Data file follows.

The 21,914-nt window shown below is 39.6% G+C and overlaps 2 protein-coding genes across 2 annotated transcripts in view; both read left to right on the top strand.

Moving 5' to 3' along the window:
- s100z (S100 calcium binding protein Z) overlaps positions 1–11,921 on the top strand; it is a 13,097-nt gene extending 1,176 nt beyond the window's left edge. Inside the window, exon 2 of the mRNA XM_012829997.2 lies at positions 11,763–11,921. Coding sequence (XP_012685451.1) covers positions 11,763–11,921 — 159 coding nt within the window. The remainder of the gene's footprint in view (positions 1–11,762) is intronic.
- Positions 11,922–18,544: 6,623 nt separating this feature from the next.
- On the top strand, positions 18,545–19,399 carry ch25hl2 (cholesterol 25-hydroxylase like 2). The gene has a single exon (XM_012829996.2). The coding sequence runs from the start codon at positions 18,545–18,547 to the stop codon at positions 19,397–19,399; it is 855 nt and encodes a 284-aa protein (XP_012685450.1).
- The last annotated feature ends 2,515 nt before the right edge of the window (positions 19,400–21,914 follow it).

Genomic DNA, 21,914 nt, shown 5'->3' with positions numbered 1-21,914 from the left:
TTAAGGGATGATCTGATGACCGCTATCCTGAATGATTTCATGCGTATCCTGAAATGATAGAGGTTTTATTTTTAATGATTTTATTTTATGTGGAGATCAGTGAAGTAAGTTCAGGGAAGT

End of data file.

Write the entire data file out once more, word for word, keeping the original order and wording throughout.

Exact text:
The 21,914-nt window shown below is 39.6% G+C and overlaps 2 protein-coding genes across 2 annotated transcripts in view; both read left to right on the top strand.

Moving 5' to 3' along the window:
- s100z (S100 calcium binding protein Z) overlaps positions 1–11,921 on the top strand; it is a 13,097-nt gene extending 1,176 nt beyond the window's left edge. Inside the window, exon 2 of the mRNA XM_012829997.2 lies at positions 11,763–11,921. Coding sequence (XP_012685451.1) covers positions 11,763–11,921 — 159 coding nt within the window. The remainder of the gene's footprint in view (positions 1–11,762) is intronic.
- Positions 11,922–18,544: 6,623 nt separating this feature from the next.
- On the top strand, positions 18,545–19,399 carry ch25hl2 (cholesterol 25-hydroxylase like 2). The gene has a single exon (XM_012829996.2). The coding sequence runs from the start codon at positions 18,545–18,547 to the stop codon at positions 19,397–19,399; it is 855 nt and encodes a 284-aa protein (XP_012685450.1).
- The last annotated feature ends 2,515 nt before the right edge of the window (positions 19,400–21,914 follow it).

Genomic DNA, 21,914 nt, shown 5'->3' with positions numbered 1-21,914 from the left:
TTAAGGGATGATCTGATGACCGCTATCCTGAATGATTTCATGCGTATCCTGAAATGATAGAGGTTTTATTTTTAATGATTTTATTTTATGTGGAGATCAGTGAAGTAAGTTCAGGGAAGT